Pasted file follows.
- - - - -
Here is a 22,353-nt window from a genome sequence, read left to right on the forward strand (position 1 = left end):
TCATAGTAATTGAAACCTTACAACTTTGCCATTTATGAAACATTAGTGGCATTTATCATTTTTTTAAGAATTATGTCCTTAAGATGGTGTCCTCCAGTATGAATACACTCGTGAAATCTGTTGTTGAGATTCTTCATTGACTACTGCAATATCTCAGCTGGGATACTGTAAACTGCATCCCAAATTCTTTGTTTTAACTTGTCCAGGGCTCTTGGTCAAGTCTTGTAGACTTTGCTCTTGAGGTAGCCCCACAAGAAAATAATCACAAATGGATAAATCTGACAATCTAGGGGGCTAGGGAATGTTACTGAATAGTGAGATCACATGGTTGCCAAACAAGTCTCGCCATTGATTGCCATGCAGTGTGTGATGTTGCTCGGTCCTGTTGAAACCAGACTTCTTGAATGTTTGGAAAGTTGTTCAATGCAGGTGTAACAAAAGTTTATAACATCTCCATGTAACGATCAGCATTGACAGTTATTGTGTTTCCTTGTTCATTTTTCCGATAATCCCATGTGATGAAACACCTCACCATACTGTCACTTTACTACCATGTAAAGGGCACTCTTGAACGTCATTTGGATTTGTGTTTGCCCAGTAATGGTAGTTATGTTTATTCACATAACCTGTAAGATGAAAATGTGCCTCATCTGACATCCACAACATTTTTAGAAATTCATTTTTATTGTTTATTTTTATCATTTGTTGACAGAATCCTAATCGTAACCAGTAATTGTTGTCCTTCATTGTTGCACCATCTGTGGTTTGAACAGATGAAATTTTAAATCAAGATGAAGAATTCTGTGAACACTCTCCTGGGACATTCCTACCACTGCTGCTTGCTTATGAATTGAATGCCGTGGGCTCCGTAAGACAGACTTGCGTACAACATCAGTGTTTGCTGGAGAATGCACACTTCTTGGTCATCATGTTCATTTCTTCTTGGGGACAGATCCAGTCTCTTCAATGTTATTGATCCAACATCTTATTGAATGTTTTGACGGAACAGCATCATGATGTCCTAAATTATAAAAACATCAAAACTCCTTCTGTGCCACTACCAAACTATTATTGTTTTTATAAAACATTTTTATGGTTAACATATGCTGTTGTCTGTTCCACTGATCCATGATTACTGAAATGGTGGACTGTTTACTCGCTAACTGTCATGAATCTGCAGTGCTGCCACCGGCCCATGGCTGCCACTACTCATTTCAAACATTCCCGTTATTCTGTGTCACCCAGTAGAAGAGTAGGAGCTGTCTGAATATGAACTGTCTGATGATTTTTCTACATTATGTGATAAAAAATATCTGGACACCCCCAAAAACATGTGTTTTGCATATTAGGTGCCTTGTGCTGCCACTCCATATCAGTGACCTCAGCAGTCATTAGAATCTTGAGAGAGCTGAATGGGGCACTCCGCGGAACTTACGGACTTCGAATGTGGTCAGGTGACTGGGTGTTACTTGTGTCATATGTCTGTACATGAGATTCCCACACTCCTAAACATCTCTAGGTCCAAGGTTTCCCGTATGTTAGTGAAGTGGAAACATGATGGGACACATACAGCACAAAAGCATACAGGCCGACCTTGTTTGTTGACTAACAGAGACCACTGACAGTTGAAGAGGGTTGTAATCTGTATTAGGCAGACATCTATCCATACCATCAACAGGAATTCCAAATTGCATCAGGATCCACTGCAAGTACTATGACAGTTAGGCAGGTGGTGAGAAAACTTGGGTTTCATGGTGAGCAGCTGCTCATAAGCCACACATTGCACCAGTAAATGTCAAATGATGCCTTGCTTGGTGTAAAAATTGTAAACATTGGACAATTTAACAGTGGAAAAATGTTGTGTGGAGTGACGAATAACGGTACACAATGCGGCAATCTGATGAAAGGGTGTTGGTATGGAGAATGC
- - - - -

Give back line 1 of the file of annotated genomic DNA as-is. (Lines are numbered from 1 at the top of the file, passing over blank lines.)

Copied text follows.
Here is a 22,353-nt window from a genome sequence, read left to right on the forward strand (position 1 = left end):